#> slope ~ 1
#> nec ~ 1
```

Because the model contains linear predictors it is not suitable for
0, 1-bounded data (Binomial and Beta distributions with
`"identity"`

link). As the model includes a linear decline
with concentration, it is also not suitable for 0, `Inf`

bounded data (Gamma, Poisson, Negative Binomial with
`"identity"`

link).

The **nec3param** model is a basic exponential decay
model equivalent to **ecxexp** with the addition of the
*NEC* step function, given by the equation: \[y_i = \tau e^{-e^{\beta} \left(x_i - \eta \right)
f(x_i, \eta)}\] with the respective `brmsformula`

being

```
#> y ~ top * exp(-exp(beta) * (x - nec) * step(x - nec))
#> top ~ 1
#> beta ~ 1
#> nec ~ 1
```

For Binomial-distributed response data in the case of
`"identity"`

link this model is equivalent to that in Fox (2010). The model is 0-bounded, thus not
suitable for Gaussian response data or the use of a `"logit"`

or `"log"`

link function.

The **nec4param** model is a 3-parameter decay model
with the addition of the *NEC* step function, given by the
equation: \[y_i = \delta + (\tau - \delta)
e^{-e^{\beta} \left(x_i - \eta \right) f(x_i, \eta)}\] with the
respective `brmsformula`

being

```
#> y ~ bot + (top - bot) * exp(-exp(beta) * (x - nec) * step(x - nec))
#> bot ~ 1
#> top ~ 1
#> beta ~ 1
#> nec ~ 1
```

The **nechorme** model is a basic exponential decay
model with an *NEC* step function equivalent to
**nec3param**, with the addition of a linear increase prior
to \(\eta\), given by the equation
\[y_i = (\tau + e^{\alpha} x_i) e^{-e^{\beta}
\left(x_i - \eta \right) f(x_i, \eta)}\] with the respective
`brmsformula`

being

```
#> y ~ (top + exp(slope) * x) * exp(-exp(beta) * (x - nec) * step(x - nec))
#> top ~ 1
#> beta ~ 1
#> nec ~ 1
#> slope ~ 1
```

The **nechorme** model is a *hormesis* model
(Mattson 2008), allowing an initial
increase in the response variable at concentrations below \(\eta\). The model is 0-bounded, thus not
suitable for Gaussian response data or the use of a `"logit"`

or `"log"`

link function. In this case the linear version
(**neclinhorme**) should be used.

The **nechormepwr** model is a basic exponential decay
model with an *NEC* step function equivalent to
**nec3param**, with the addition of a power increase prior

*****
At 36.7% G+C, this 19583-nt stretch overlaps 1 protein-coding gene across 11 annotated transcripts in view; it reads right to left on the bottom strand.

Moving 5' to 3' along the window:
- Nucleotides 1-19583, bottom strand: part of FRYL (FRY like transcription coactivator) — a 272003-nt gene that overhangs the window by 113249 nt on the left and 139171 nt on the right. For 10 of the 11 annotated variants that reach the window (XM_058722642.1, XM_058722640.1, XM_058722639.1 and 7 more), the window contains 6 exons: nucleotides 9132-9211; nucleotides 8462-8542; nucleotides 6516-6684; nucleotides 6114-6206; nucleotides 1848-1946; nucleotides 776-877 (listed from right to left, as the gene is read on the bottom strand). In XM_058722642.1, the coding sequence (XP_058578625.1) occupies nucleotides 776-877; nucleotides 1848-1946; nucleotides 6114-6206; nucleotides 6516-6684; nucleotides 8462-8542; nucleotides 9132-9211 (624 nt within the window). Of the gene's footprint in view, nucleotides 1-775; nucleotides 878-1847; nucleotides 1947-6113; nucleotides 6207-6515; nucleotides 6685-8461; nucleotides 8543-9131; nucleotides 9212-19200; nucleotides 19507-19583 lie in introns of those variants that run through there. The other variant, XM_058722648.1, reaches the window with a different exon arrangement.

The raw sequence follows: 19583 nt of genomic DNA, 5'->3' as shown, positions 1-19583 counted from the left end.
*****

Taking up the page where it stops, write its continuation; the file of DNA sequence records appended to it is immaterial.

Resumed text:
to \(\eta\), given by the equation:
\[y_i = (\tau + x_i^{1/(1+e^{\alpha})})
e^{-e^{\beta} \left(x_i - \eta \right) f(x_i, \eta)}\] with the
respective `brmsformula`

being

```
#> y ~ (top + x^(1/(1 + exp(slope)))) * exp(-exp(beta) * (x - nec) * step(x - nec))
#> top ~ 1
#> beta ~ 1
#> nec ~ 1
#> slope ~ 1
```

The **nechormepwr** model is a *hormesis* model
(Mattson 2008), allowing an initial
increase in the response variable at concentrations below \(\eta\). The model is 0-bounded, thus not
suitable for Gaussian response data or the use of a `"logit"`

or `"log"`

link function. Because the model can generate
predictions > 1 it should not be used for Binomial and Beta
distributions with `"identity"`

link. In this case the
**nechromepwr01** model should be used.

The **neclinhorme** model is a basic linear decay model
with an *NEC* step function equivalent to
**neclin**, with the addition of a linear increase prior to
\(\eta\), given by the equation: \[y_i = (\tau + e^{\alpha} x_i) - e^{\beta}
\left(x_i - \eta \right) f(x_i, \eta)\] with the respective
`brmsformula`

being.

```
#> y ~ (top + exp(slope) * x) - exp(beta) * (x - nec) * step(x - nec)
#> top ~ 1
#> beta ~ 1
#> nec ~ 1
#> slope ~ 1
```

The **neclinhorme** model is a *hormesis* model
(Mattson 2008), allowing an initial
increase in the response variable at concentrations below \(\eta\). This model contains linear
predictors and is not suitable for 0, 1-bounded data (Binomial and Beta
distributions with `"identity"`